This is an interesting, if not entirely successful detour into funk-metal for the band that pioneered Rastafarian hard-core punk. Everything is slowed down here, and the sonic textures have thickened considerably. Drummer Earl Hudson delivers both ponderous, stomping metal rhythms and funked-up grooves, while Dr. Know gets to show off his chops a bit more than he has in the past. The religious messages have, if anything, gotten more mystical and less coherent -- song titles like "Soul Craft," "Voyage into Infinity," and "Messengers" give you an idea of what to expect. "Don't Blow Bubbles" may or may not be a slightly homophobic cautionary tale for the age of AIDS, and "Sheba" appears to be a paean to King Solomon's wife (a perennial favorite subject for reggae musicians). As on I Against I, reggae is given short shrift on this album. In fact, the only reggae rhythm to be found at all is on "The Prophet's Eye," an awkward tune that feels tacked onto the album's end. Fans will defend it, and Quickness is by no means a failure, but it's also far from being Bad Brains' best work.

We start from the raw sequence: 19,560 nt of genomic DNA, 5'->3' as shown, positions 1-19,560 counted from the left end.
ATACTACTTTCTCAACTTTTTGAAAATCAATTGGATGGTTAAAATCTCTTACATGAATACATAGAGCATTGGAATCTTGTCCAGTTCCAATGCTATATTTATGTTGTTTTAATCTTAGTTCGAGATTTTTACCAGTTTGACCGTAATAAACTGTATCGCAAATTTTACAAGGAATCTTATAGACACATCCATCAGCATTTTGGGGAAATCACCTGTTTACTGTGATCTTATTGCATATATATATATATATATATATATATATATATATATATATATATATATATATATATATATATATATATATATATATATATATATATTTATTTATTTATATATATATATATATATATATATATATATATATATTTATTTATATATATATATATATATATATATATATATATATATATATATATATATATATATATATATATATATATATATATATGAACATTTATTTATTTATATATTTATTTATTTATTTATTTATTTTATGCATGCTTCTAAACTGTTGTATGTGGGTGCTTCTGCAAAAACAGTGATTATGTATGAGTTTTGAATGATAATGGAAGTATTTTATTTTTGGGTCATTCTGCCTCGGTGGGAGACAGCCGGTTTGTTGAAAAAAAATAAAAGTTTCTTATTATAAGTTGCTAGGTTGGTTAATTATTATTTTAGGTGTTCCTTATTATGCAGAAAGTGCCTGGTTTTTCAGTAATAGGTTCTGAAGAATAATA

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AllMusic Review by Rick Anderson